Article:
Once you’ve set up a server, pick the team project you’re interested in reporting on and click OK. Double clicking the team project also works.

You’ll now be prompted to pick a query that will form the basis of your work item list. If you like, you can also pick the ‘Input List’ option to enter work items. The queries listed are those specified against the team project you selected. This means if none of those presented suit your needs and you’re not that keen on re-filtering every time you open excel you can go define a new work item query that you can use later to generate lists.

Once you’ve picked a query and clicked OK, Excel will head off to TFS and start building your list. From here on in you’re in Excel land and can generate pivot tables, charts and filtered lists all based off the data you’ve extracted. You can also add work items by entering data into the blank row at the bottom of your list that is denoted with an asterisk.

If you are adding new data – or updating items via the Excel list, you’ll need to hit the publish button to push this data back to TFS before it’s in the system though. An important thing to note here is that if you refresh your data set before publishing any changes you’ve made will be lost. This also applies to any custom formatting you’ve applied to the work item list (though this scenario is addressed in the 2010 integration model).

Well that’s about that. A basic guide to getting a work item list from TFS in Excel that will hopefully simplify the reporting story that most of us go through at some point.

TFS and Excel – Did you know?

One of my favorite integration points for TFS is Office. Seriously! I find excel the most intuitive and natural way to work with my iteration plans, bug lists and perform general task management. Having talked to a few people about this recently it seems that a lot of the TFS and Office integration is going unused, so I decided to start a living post to catalog some of the Q & A I come across to hopefully increase the use of some of my favorite features….

1. Excel as a task entry system

Excel works really well as a list management tool. What people don’t realise is that it can also be used to create lists for publishing to TFS, and it’s really quite simple.

a. Connect to your team project in Excel and get a list of work items from a query (n.b. you can also pick the ‘Input List’ option here which will open an empty list for entry).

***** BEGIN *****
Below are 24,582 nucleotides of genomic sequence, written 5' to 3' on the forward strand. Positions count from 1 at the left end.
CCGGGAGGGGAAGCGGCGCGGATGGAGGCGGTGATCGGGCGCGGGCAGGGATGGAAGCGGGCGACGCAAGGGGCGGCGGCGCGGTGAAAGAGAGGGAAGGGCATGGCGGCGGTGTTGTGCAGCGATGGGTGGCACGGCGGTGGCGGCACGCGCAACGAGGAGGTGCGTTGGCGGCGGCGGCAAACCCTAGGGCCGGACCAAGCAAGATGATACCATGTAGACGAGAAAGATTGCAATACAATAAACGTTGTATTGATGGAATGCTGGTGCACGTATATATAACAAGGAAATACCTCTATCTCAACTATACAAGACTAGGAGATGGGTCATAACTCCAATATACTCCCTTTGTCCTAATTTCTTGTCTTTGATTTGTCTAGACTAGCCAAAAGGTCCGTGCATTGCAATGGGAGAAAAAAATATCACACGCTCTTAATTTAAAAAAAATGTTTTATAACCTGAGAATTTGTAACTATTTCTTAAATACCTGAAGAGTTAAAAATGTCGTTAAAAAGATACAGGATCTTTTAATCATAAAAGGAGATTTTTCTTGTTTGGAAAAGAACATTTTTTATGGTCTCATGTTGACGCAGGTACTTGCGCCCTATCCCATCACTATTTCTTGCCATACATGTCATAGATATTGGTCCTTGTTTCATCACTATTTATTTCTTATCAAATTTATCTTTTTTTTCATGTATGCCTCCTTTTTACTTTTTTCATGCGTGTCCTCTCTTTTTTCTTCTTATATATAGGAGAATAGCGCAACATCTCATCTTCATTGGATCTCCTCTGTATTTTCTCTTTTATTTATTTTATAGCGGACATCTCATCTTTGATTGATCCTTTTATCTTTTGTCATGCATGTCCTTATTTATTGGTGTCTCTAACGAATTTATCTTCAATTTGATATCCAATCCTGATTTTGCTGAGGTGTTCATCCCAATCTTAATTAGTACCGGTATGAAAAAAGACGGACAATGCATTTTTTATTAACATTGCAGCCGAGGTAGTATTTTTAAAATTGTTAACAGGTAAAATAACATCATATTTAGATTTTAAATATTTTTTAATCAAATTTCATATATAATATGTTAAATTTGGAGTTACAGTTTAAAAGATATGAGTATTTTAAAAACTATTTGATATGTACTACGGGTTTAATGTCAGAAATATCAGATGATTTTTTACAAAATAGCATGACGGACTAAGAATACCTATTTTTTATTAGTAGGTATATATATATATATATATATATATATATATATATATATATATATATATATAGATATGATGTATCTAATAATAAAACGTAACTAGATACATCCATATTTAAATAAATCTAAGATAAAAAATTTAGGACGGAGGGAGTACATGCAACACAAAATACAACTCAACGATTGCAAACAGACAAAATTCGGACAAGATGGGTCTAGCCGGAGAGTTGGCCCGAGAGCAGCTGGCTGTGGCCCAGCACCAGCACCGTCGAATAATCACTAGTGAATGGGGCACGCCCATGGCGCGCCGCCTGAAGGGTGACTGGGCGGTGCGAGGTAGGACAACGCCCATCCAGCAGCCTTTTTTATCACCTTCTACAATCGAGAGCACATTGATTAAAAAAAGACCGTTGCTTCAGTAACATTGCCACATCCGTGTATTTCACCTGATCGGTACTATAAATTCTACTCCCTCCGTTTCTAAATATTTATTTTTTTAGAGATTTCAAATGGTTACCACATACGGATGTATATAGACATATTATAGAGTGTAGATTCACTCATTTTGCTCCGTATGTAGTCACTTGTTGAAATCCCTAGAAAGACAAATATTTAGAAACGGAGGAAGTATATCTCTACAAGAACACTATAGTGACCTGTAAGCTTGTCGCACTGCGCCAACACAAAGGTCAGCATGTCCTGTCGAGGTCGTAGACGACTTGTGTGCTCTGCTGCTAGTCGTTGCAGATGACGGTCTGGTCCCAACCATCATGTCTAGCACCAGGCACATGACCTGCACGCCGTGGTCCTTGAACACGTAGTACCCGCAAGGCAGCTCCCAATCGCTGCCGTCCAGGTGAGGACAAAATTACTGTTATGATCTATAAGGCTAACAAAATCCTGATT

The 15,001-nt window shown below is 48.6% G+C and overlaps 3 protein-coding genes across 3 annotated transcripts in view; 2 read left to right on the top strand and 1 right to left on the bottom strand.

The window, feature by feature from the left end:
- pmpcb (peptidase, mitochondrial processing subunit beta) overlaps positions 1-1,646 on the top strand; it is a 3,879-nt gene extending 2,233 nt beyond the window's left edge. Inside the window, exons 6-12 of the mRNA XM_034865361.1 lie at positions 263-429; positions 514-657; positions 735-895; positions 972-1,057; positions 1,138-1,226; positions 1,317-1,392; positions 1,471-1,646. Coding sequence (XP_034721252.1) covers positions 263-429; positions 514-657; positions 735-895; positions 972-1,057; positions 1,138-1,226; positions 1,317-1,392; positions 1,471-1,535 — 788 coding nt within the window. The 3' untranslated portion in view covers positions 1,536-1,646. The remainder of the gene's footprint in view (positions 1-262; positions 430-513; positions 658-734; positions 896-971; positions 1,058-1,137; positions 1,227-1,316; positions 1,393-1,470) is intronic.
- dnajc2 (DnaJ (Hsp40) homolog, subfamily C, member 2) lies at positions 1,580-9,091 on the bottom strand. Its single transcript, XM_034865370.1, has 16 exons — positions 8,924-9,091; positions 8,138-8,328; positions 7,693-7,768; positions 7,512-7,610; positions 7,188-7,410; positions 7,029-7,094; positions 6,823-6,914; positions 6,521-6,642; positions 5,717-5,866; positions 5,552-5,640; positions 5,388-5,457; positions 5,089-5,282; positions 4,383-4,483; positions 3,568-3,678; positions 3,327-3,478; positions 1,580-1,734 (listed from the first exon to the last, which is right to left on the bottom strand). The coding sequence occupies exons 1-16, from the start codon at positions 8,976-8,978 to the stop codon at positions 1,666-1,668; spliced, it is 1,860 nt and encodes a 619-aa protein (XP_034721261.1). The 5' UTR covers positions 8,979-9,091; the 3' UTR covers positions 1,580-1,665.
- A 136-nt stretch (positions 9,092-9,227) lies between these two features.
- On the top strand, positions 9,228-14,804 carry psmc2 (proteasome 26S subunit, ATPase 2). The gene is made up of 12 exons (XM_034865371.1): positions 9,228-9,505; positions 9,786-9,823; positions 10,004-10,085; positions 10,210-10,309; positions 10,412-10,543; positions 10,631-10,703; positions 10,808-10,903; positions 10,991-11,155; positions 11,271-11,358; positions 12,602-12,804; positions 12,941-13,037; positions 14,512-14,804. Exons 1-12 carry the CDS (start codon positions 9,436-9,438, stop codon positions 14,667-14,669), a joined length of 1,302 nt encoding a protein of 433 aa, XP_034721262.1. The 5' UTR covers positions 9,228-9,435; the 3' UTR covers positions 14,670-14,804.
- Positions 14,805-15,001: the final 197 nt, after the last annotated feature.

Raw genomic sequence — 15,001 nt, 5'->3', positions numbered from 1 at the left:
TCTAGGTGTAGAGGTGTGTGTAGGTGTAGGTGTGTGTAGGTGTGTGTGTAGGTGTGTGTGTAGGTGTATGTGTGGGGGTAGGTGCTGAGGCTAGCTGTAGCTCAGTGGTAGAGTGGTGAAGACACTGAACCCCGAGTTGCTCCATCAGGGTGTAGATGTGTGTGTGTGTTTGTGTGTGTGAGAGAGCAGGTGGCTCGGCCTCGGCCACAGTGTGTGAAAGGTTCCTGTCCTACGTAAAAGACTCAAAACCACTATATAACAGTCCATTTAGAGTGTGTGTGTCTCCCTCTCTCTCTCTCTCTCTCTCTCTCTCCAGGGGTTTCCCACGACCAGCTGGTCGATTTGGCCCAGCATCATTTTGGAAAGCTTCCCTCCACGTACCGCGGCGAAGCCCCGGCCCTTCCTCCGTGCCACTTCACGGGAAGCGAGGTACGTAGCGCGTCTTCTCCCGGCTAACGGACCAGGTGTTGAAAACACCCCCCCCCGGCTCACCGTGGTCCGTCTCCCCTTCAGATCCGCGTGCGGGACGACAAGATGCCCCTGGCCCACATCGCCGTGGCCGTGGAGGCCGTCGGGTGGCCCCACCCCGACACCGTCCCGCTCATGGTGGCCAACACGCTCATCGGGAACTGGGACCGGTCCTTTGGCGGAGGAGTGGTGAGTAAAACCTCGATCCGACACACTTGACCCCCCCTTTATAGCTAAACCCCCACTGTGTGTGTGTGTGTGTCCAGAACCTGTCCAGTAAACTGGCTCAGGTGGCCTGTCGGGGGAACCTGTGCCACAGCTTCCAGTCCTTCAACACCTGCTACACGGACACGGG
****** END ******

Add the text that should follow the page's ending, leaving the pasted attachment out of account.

b. Note the empty line at the end of the list marked with a *
c. Start entering your data into the empty line, and be sure to fill out all mandatory fields (you’ll get a prompt later if you don’t, so it’s not a show stopper)
d. Once you’re done entering your new tasks, hit publish to push these back to TFS.
e. If you get a prompt regarding required fields, update your data and try publishing again.

That’s it! You’ve just added a list of work items to your Team Project!

2. Excel, TFS and Concurrency

I was doing a pre-presentation review last week, and a discussion started about the Excel and TFS concurrency model. During the discussion I was asked if 2010 addresses the issue of ‘last-in-wins’ concurrency that exists in 2008. This seemed a little strange to me as I wasn’t aware of the issue but I answered that it did – as I had seen the resolution dialogue in 2010.

Having answered the immediate question, I decided that I’d find out exactly what the case was in 2008 as looking at the work item tracking tables I didn’t see a reason that work item version changes couldn’t be identified between fetch and publish in Excel. It turns out that the concurrency model for 2008 behaves the same (on the surface at least) as that in 2010.

The behavior is that when you publish back to TFS a conflict check occurs. If a non-blocking conflict – users have edited different fields in the same work item, is detected an auto-resolution will occur and the publish will complete. If a blocking conflict – users have edited the same fields in a work item, is detected then a conflict resolution dialog will be shown. This dialog allows you to select the change you want to keep, and then to continue with the publish operation.

Conclusion

So, there’s a couple of features around Excel and TFS integration that I’ve been asked about recently. If you have any other questions on any version of the integration (including any for any of the other Office integration points) leave them in the comments and I’ll do my best to get an answer!